The HTC Vive has big discounts - get the ultimate VR rig this Black Friday

Bargain ways to get the best out of HTC Vive

Virtual reality has hit the home in a big way, but unless you have been saving up your hard-earned for some time, it might be that it’s just that little bit too unaffordable. 

If this is the case, then it’s worth checking out the below HTC Vive Black Friday deals - which shave a nice chunk of change off the HTC Vive and the PC rig you need to power the thing.

If you haven’t heard, the HTC Vive is currently the best way to get VR in the home. It’s certainly not the cheapest, but it has the power to produce stunning virtual reality vistas, has the backing of some mighty games publishers and the hardware is the most polished around. 

Black Friday Quick Links:

Here are some of the bits of kit for your HTC Vive rig that you should look out for on Black Friday…



An HTC Vive

Yeah, a bit obvious we know, but you definitely need the HTC Vive if you want an HTC Vive rig in your home. Duh. Currently, there is only one version of the Vive available - but that’s no bad thing because it is a 5-star product. According to our resident VR nut Nick Pino: “Pure and simple, the HTC Vive is awesome. It’s pure, objective proof that entertainment isn't done evolving.”

The actual quality of the HTC Vive will very much determine what your PC setup is like, so we recommend you look at the following...

A decent graphics card

The specs for the HTC Vive recommend the NVIDIA GeForce GTX 1060 or AMD Radeon RX 480, equivalent or better.

Both cards are excellent in their own right, so it’s really down to taste and PC preference which one you go for. We reckon that the GTX 1060 is “one of Nvidia's best price-to-performance cards ever”, while its rival the RX 480 offers “another value-driven card that delivers the goods."

A fantastic processor 

When it comes to the brains of your VR setup, an Intel Core i5-4590 or AMD FX 8350 processor, equivalent or better, is needed. To make sure you have made the right choice, it’s worth checking out our Best CPU Guide, where we breakdown the benefits of Intel and AMD.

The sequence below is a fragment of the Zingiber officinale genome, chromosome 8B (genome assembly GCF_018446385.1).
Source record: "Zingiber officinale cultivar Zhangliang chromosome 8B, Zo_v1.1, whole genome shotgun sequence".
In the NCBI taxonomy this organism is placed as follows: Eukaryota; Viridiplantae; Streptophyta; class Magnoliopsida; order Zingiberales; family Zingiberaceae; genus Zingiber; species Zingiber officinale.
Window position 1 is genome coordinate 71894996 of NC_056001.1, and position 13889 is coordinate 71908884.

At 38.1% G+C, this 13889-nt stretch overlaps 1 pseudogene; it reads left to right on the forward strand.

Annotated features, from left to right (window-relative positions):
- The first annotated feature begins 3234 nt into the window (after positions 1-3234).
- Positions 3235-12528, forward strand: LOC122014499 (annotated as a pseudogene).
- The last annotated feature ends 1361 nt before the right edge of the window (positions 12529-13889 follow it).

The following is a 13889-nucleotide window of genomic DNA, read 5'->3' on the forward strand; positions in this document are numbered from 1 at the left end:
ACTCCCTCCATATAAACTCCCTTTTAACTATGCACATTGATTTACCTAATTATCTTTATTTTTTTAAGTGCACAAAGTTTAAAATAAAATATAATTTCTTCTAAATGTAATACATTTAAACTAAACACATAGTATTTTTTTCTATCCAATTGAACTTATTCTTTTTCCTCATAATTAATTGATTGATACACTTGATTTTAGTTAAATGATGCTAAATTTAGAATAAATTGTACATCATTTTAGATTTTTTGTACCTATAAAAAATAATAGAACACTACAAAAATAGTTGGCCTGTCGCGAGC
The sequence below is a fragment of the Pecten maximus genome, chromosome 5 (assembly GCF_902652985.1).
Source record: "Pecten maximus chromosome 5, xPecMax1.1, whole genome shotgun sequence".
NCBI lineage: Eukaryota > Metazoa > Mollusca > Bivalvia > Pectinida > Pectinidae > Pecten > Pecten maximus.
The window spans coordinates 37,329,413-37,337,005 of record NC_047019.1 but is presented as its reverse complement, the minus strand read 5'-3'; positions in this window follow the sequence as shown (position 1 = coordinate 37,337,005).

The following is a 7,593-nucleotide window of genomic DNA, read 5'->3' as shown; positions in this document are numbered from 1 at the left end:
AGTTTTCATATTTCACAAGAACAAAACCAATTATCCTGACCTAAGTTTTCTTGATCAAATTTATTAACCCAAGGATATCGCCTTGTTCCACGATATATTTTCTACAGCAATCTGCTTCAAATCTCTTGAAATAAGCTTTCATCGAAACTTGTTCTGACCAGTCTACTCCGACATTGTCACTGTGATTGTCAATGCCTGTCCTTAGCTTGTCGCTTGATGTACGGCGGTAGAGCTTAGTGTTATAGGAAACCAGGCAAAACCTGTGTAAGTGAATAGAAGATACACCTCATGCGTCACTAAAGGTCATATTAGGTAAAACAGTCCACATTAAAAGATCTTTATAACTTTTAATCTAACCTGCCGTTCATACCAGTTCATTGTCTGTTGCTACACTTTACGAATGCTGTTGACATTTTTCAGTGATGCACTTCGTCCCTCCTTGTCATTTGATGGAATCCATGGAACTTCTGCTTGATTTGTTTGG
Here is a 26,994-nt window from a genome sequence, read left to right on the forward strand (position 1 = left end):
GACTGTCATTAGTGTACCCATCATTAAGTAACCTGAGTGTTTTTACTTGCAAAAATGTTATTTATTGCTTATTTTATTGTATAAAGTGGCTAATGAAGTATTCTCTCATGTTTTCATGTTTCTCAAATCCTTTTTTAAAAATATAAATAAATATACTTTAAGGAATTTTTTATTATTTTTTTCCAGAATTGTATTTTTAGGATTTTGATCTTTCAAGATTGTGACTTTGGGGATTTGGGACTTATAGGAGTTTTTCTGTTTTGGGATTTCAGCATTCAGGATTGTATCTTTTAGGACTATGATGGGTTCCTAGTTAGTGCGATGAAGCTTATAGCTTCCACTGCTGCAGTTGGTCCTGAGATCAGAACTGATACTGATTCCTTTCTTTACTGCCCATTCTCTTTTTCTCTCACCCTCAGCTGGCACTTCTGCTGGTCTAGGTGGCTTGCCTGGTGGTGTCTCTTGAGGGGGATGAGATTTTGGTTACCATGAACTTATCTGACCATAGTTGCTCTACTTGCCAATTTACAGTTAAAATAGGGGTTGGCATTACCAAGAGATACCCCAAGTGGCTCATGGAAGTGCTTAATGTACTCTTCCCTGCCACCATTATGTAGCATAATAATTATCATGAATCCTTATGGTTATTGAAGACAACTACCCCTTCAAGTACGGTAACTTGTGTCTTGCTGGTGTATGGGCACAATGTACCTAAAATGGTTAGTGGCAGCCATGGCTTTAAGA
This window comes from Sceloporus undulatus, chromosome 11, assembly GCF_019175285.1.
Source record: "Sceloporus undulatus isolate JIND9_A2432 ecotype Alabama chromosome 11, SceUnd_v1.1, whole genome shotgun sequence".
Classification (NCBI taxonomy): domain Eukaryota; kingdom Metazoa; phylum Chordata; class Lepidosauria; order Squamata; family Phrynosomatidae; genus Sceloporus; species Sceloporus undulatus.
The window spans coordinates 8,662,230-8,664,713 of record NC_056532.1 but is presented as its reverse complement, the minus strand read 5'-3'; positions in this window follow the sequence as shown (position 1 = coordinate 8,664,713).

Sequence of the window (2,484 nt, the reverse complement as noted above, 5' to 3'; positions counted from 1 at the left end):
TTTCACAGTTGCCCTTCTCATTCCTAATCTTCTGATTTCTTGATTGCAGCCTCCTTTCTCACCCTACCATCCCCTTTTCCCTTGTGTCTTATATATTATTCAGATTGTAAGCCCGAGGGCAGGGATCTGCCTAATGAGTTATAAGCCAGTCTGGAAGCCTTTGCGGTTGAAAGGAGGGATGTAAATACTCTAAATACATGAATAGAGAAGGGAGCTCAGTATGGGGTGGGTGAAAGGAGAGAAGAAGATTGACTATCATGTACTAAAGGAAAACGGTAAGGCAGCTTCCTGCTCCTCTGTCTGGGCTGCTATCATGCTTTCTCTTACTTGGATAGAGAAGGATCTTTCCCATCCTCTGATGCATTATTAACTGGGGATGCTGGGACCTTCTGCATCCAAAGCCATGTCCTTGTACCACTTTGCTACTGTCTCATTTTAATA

As Desire Athow points out: “You would likely be disappointed if you handed over a small fortune just to build a machine exclusively for cranking out documents. Likewise, thinking you could save money by skimping on the CPU in your gaming rig would be an equally misguided decision.”

A nice chunk of RAM

HTC recommends that you have at least 4GB of RAM in your machine. While most machines should have this, if yours doesn’t then we have the guide for you. 

Everything you need to know about upgrading your RAM will hold your hand through the RAM upgrading process and make sure that you get more bang for your buck when it comes to your gaming setup.

Or, check out these 3 ready made gaming machines

If you don’t fancy putting your own PC together for the HTC Vive, then it’s recommended that you check out the following gaming PCs...

1. HP Envy Phoenix

Primed for VR, the HP Envy Phoenix packs mountains of storage, memory, ports and over-clocking capability. It’s also liquid cooled, which is, er, the coolest way to make sure your PC doesn’t overheat.

Alienware Aurora R5

The Alienware Aurora R5 is a lean, mean gaming machine. It’s VR ready and offers high-end gaming at a fair price. As Kevin Lee notes in our review: “The Alienware Aurora R5 is a gorgeous and well-planned system light on space and price, but heavy on power and potential."

MSI GT80

The MSI GT80 is so powerful that it’s like a foldable desktop. Not only is it equipped with an Intel i7 processor and two NVIDIA cards, it also picks up geek points because it has a mechanical keyboard - not that you will be tapping away on the machine, as you will be using it to get into the world of VR!

In our review we said: “After you double down on a truly expensive piece of tech, there's no better feeling than knowing it can easily take on everything you throw at it.”

ABOUT THE AUTHOR

Global Managing Editor

Marc (Twitter, Google+) is one of the founding members of TechRadar, and has had the pleasure of seeing it change from a tiny reviews site, to the tech behemoth it is today. As well as working on TechRadar, Marc has headed up editorial content for T3 magazine and T3.com, had a 10-month stint editing a weekly iPad mag, written film reviews for a whole host of publications and has been an integral part of many magazines that are no longer with us.